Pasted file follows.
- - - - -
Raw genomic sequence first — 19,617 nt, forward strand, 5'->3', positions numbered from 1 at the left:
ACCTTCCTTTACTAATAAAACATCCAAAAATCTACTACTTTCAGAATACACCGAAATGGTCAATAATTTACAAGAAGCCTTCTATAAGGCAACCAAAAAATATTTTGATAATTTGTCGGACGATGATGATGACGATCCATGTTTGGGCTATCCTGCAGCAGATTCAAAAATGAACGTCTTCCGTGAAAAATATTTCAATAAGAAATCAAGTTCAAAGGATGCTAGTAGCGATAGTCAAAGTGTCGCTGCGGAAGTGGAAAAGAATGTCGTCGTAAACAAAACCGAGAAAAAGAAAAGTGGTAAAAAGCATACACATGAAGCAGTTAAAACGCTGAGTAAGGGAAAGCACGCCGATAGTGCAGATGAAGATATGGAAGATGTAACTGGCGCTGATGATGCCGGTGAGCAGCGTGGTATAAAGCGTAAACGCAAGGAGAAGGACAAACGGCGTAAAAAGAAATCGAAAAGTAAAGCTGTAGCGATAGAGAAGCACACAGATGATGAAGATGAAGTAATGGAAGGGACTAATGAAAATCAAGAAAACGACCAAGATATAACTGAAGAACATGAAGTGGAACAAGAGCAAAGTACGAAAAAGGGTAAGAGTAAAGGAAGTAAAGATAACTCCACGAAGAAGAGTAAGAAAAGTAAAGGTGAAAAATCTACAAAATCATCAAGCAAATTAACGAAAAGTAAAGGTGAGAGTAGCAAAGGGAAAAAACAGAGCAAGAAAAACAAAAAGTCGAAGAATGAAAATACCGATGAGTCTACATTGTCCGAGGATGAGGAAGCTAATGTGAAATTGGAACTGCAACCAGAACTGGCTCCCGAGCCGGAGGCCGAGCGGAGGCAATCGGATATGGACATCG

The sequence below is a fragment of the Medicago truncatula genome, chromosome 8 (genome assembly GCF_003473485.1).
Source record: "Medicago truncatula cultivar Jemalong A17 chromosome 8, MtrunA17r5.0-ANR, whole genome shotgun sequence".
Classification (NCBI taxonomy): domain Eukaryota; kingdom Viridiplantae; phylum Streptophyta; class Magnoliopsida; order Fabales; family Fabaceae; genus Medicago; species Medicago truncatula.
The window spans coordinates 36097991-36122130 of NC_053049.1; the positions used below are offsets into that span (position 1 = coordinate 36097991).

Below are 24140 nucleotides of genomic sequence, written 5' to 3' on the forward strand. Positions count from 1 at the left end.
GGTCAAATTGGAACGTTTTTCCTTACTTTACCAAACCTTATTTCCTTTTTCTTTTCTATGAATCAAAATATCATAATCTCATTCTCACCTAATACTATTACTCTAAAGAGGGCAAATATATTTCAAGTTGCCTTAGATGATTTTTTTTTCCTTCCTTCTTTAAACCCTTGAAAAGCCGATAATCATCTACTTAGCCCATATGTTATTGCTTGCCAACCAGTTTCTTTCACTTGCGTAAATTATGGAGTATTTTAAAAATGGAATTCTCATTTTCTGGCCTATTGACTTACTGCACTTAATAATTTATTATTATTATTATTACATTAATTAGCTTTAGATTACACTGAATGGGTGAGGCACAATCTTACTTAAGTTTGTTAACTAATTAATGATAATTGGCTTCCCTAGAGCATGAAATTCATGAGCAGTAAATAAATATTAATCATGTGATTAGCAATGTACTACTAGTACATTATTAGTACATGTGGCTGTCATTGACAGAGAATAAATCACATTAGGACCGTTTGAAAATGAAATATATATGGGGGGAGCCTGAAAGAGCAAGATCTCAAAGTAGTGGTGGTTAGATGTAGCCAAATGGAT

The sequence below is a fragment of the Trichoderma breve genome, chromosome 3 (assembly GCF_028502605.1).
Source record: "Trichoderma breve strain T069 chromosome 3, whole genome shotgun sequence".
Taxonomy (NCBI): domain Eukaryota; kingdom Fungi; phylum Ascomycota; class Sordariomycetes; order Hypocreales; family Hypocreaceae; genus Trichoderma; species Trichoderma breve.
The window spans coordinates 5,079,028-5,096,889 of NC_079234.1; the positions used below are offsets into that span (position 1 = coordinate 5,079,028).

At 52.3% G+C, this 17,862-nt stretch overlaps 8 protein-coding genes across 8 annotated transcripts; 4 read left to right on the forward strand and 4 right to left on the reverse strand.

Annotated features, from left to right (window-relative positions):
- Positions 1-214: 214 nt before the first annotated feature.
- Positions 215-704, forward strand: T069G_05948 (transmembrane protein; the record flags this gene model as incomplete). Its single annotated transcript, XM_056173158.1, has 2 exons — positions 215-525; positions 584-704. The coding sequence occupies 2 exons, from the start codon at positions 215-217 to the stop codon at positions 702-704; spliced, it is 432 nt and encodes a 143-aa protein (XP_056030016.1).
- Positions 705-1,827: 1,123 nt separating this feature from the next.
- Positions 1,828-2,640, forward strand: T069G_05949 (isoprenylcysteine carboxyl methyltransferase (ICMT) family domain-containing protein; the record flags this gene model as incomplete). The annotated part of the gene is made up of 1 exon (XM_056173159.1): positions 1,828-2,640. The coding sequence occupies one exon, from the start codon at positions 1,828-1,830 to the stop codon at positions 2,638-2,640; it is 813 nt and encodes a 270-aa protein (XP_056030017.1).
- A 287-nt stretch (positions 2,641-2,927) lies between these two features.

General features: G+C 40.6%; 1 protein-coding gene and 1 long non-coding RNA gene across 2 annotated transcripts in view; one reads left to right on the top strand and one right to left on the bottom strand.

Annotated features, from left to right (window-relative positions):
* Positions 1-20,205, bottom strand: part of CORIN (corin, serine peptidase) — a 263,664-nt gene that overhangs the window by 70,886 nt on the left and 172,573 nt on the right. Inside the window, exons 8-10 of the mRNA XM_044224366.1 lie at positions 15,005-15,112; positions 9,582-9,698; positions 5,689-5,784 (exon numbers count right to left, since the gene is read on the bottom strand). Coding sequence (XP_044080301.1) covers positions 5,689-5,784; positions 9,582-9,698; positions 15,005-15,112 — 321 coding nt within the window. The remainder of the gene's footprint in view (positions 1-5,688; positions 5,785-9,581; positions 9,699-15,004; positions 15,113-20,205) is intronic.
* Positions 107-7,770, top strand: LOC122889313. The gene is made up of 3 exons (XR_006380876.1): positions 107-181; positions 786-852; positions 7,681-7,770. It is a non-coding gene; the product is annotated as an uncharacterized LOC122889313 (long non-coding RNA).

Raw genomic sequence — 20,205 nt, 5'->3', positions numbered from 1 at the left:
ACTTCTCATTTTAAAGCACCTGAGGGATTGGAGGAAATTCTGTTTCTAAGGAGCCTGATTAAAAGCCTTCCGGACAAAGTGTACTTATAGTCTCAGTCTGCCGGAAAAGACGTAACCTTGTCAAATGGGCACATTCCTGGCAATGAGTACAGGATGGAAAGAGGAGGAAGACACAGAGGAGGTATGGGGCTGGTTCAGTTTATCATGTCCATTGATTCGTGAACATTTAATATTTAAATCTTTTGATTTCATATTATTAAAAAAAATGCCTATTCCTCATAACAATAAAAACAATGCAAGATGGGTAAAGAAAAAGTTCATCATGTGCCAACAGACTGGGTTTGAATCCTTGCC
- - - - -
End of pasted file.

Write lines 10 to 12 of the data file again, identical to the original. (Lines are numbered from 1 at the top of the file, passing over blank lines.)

Source record: "Trichoderma breve strain T069 chromosome 3, whole genome shotgun sequence".
Taxonomy (NCBI): domain Eukaryota; kingdom Fungi; phylum Ascomycota; class Sordariomycetes; order Hypocreales; family Hypocreaceae; genus Trichoderma; species Trichoderma breve.
The window spans coordinates 5,079,028-5,096,889 of NC_079234.1; the positions used below are offsets into that span (position 1 = coordinate 5,079,028).